6 strategies for managing stress in the workplace (that might surprise you)
Workplace pressures are a given. What you do to handle the stress that comes with them, is not.
Check out some eye-opening, (and obviously, evidence-based) tips from the team of experts at Foundations for handling the ups and downs of getting things done on the job.
Because like it or not, we all get stressed at work from time to time. Deadlines, targets and challenging clients—not to mention the eternally annoying battle for the office thermostat—make some stress inevitable. Thankfully, there are numerous ways we can choose to manage it when it arises in ourselves and our employees.
When we discuss stress relief, we often focus on things like work-life balance and sleep hygiene. And that stuff is important. But this post is going to look at some more surprising, yet very evidence-based, strategies you and your team can use to handle stress at work.
So buckle up. Because here we go:
1. Unwind with laughter.
Laughing is beneficial to physical and mental health. Short-term, laughing ups your oxygen intake, stimulates your organs and releases stress-reducing endorphins. It activates and cools down your stress response, increasing then decreasing your heart rate and blood pressure, while promoting circulation and reducing muscle tension. The result is that you’re left feeling more relaxed than before you gave in to that attack of the giggles.
Laughter’s long-term benefits are well worth noting too. Laughing can strengthen your immune system, reduce pain, improve your mood and boost resilience.
And while it’s still not a good idea to directly tell people to turn their frowns upside down, smiling benefits wellbeing too. It releases neuropeptides that help reduce stress and activates the release of mood-boosting dopamine, serotonin and endorphins. And, as with laughing, smiling helps relax the body and can lower heart rate and blood pressure.
How you encourage laughing and smiling at work is up to you—the idea isn’t that people have to smile (or laugh at awkward jokes) when they don’t feel like it. The most important part? Creating a safe space where people feel comfortable being authentic and sharing their joy...and their struggles.
2. Unleash those tears
If you can’t laugh, cry. Research has found that releasing tears also releases negative emotions, including sadness, anxiety and stress. “Emotional tears” (tears shed when in an emotional state) have been found to contain stress hormones and toxins that can build up over time, harming our mental wellbeing. Crying helps us literally shed these emotions and also stimulates the production of endorphins.
We’re not saying an office full of weeping employees is something to aim for and ideally, a team is not so excessively stressed that they’re driven to tears. That said, we said it before, and we’ll say it again: Having a company culture that allows people to openly express themselves and let their feelings out in a safe and appropriate setting is beneficial to employees and businesses. Private mental wellbeing coaching sessions could help here, or perhaps one-to-ones with empathetic line managers or coworkers.
3. Dance it out.
Our bodies play a key part in our cognitive and emotional processes and self-awareness of our sensations and movements, as well as our emotions, is vital to our wellbeing. According to the University of Derby, this awareness can be enhanced by embodiment practices, such as dance.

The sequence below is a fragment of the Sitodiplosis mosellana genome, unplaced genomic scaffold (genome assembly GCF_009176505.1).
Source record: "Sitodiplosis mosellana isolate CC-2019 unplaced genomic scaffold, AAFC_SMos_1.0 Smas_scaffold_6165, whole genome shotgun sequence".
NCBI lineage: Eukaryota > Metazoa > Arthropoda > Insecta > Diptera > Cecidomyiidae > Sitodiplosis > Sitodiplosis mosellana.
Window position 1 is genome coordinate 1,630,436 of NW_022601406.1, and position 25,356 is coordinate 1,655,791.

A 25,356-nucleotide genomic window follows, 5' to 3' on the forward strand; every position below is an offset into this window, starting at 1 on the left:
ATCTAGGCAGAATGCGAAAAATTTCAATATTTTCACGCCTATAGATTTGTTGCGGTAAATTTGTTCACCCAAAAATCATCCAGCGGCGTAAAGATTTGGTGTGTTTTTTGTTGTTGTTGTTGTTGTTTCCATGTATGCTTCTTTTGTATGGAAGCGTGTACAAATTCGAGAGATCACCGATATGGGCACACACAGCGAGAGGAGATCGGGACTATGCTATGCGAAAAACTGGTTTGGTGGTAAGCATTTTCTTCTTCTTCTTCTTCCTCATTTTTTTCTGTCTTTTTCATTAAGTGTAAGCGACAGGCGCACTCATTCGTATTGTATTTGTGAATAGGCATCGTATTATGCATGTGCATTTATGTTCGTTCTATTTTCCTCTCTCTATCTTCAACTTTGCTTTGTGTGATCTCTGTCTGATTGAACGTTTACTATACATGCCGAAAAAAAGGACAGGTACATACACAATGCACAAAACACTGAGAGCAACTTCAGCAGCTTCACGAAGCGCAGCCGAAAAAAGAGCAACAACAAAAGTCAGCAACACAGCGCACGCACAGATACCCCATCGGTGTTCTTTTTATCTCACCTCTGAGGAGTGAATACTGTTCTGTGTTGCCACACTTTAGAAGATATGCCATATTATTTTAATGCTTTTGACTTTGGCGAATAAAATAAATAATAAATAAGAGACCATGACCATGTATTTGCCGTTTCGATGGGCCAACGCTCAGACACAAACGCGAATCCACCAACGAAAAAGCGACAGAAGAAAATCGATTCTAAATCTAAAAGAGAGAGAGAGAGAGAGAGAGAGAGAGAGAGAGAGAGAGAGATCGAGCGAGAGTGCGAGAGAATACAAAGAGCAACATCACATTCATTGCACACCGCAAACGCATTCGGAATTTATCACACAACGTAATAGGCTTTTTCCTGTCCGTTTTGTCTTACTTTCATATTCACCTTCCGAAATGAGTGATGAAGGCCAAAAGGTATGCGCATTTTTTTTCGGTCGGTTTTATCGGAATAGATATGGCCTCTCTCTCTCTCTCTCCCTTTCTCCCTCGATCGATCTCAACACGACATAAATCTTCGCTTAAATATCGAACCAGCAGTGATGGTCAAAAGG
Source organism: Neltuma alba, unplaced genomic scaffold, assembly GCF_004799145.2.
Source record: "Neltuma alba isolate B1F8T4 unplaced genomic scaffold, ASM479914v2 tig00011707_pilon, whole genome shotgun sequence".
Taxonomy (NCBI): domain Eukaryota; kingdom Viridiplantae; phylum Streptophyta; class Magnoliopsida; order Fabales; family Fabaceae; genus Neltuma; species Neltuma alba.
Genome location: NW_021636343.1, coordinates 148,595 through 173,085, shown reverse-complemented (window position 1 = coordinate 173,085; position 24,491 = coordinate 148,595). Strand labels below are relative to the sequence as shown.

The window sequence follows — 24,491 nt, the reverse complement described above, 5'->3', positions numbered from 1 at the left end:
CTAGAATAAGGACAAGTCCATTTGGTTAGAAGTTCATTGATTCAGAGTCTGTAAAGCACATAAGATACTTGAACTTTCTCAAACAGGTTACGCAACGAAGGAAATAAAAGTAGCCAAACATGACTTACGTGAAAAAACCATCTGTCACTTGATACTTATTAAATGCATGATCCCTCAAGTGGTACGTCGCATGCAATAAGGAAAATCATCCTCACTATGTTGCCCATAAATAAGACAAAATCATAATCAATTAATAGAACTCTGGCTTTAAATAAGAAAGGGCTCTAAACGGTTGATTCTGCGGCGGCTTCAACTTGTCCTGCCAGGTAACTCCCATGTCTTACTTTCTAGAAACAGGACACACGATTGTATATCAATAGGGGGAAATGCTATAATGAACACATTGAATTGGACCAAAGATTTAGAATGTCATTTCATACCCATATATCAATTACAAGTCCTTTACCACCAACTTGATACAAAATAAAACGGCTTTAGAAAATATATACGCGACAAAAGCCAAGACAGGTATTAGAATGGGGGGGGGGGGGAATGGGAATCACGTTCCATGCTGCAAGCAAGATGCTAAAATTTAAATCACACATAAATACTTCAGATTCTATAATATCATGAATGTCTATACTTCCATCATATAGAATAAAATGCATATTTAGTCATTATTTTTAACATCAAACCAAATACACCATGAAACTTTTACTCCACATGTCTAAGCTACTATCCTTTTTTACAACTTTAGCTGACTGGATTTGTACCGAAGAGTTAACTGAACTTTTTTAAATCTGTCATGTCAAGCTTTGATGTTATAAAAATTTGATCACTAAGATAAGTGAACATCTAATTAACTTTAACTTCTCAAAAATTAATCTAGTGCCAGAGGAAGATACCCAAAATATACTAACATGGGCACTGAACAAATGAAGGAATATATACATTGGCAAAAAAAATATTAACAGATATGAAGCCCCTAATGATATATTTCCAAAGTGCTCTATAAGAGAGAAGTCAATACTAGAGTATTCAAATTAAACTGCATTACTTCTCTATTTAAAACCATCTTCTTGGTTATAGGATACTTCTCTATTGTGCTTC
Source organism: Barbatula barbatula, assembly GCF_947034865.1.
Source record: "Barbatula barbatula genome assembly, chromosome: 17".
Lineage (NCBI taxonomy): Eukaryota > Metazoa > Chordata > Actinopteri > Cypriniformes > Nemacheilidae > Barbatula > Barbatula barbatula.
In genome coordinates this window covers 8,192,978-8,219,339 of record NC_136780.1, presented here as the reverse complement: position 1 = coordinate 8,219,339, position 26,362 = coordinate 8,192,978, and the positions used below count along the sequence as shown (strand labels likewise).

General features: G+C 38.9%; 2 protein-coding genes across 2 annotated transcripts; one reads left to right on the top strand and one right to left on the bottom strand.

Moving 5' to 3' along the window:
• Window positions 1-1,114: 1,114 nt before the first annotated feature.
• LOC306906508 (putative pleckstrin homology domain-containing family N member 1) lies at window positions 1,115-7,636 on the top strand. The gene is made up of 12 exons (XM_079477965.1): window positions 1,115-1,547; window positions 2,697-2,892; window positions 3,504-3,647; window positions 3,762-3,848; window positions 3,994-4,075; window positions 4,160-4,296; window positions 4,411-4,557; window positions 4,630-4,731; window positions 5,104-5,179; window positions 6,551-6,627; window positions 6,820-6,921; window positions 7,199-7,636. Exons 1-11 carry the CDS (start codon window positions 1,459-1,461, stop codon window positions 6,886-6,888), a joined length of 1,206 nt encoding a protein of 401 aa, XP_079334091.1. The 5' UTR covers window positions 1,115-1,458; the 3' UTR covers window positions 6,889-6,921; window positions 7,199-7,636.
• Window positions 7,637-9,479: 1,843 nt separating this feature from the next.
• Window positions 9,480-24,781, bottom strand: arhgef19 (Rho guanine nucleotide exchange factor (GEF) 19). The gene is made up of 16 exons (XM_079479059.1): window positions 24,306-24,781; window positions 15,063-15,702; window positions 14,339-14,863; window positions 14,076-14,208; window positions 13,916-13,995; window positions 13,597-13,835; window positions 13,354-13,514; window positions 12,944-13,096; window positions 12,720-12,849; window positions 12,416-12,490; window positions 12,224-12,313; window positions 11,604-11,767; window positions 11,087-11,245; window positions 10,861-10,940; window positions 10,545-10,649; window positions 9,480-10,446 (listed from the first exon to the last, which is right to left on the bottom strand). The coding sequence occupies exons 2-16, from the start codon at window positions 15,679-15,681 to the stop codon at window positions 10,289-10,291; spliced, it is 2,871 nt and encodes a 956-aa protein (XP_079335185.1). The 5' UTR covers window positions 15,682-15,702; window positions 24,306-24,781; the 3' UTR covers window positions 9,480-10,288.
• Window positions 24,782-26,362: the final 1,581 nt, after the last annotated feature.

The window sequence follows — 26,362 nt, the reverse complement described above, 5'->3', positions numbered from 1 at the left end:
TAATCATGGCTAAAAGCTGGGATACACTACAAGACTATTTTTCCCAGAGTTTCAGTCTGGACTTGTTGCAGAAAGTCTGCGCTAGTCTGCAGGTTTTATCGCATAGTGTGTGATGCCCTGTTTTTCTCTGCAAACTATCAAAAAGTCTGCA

81% of studies of creative arts interventions for stress management (such as dance), reported a significant stress reduction in participants. So is it time to bring dance classes into your office/ Zoom meeting room? Maybe you could lead the way with some of your best moves from Zumba class!?
4. Escape into nature.
According to the University of Minnesota, being in nature, or even seeing a view of nature, heals us in a few ways. It reduces anger, fear and stress and increases feelings of wellbeing. Spending time in a natural setting reduces blood pressure, heart rate, bodily tension and even the production of stress hormones.
And sure, we’re not all lucky enough to live on the edge of a forest or by the beach, but many of us are within reach of a park or some trees and plants. So no excuses, get outside and take in whatever nature is within reach as often as you can and reap the benefits in selfies with trees and lowered stress levels.
5. Be kind, feel better.
Not that kindness should come with an ulterior motive…but, there are huge wellbeing benefits to being nice to other humans. It’s been found to increase oxytocin (the “love chemical”), energy, happiness, pleasure and overall life expectancy. And it decreases pain, depression, blood pressure, anxiety and yes—stress. In fact, people who are habitually kind have 23% less cortisol and age slower than other people.
Encouraging kindness at work again comes down to company culture and setting an example to employees: “No, let me make you that cappuccino!”
And don’t forget that you deserve some of that loving kindness, too! Being kind to yourself has physical and psychological benefits too, so take some time to think good thoughts about yourself and encourage employees to do the same. Need some help sending good vibes in your own direction? Try loving kindness meditation (available on many mental wellbeing apps).
6. Download some support.
Sure, smartphones can sometimes distract us from more important things, but they can also be beneficial for stress management. Science-based mental wellbeing apps, such as Foundations, can help employees learn practical techniques to boost their resilience to stress. And because such apps can be accessed on a smartphone, this support is available 24/7/365.
How do you manage stress at work? Share your tips with us at firstname.lastname@example.org.